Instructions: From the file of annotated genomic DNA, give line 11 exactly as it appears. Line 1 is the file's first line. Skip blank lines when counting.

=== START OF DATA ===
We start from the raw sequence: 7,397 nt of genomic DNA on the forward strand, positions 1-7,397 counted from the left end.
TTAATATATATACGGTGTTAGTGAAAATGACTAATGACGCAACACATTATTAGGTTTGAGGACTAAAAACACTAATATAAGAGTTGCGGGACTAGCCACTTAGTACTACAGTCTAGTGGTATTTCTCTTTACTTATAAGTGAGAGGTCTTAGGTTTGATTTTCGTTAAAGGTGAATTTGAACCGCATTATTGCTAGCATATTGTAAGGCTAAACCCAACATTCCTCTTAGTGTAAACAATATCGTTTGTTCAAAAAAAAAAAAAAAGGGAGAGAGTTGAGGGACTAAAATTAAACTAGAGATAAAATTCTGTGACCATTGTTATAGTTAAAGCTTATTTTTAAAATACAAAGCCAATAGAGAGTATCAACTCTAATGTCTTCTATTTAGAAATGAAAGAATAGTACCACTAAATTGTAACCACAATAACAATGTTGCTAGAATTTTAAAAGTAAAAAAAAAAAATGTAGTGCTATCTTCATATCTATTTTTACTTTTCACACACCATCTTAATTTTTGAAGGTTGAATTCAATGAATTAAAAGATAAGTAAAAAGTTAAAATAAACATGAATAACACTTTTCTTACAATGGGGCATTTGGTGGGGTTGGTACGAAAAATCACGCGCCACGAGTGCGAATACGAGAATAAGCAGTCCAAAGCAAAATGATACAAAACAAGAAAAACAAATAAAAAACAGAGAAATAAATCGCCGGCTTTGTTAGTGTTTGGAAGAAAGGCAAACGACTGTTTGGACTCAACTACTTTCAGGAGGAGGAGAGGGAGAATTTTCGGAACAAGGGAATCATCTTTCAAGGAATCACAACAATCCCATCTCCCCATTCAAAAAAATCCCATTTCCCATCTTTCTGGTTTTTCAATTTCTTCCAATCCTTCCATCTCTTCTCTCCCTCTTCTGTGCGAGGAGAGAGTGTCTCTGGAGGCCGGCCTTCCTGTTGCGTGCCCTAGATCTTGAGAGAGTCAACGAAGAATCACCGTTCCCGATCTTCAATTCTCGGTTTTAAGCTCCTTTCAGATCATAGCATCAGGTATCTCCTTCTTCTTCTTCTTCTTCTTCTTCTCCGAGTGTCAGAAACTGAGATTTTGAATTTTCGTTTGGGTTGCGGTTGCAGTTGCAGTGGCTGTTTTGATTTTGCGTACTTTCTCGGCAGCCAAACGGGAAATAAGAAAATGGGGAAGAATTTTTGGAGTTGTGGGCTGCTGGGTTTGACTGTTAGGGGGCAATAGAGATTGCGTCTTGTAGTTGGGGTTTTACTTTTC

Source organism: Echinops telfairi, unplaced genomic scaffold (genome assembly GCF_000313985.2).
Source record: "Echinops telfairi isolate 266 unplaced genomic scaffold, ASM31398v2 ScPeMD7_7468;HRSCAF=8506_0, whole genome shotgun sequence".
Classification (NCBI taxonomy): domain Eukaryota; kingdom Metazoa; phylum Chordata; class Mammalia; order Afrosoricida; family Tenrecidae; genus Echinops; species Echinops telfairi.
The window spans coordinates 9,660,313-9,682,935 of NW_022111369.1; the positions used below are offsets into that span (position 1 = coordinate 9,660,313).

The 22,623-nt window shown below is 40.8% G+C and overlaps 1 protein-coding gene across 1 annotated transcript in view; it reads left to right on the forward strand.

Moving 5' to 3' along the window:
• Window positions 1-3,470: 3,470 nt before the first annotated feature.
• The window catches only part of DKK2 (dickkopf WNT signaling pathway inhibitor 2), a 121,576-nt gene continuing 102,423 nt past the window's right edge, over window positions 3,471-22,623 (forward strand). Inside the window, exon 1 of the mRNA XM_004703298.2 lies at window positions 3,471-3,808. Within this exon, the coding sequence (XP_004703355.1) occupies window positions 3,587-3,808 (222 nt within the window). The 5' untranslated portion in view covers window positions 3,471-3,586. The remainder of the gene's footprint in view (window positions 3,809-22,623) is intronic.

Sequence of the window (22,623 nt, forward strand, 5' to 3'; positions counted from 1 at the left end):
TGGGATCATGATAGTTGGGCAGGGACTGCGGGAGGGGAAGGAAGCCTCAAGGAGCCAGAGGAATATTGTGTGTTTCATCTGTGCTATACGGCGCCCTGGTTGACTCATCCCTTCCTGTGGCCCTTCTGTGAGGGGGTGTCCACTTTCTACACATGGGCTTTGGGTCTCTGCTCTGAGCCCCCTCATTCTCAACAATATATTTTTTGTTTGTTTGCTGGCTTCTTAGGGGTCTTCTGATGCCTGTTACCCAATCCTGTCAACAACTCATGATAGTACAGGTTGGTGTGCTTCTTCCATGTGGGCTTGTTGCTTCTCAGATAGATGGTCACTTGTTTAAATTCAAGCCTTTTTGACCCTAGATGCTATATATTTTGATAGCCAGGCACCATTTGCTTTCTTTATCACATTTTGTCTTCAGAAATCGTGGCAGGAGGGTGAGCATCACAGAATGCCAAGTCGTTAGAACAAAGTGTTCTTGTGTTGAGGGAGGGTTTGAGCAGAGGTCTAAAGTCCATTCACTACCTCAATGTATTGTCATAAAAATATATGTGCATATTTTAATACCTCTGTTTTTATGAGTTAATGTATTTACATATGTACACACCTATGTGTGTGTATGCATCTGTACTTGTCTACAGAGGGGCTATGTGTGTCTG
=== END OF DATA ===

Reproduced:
Sequence of the window (22,623 nt, forward strand, 5' to 3'; positions counted from 1 at the left end):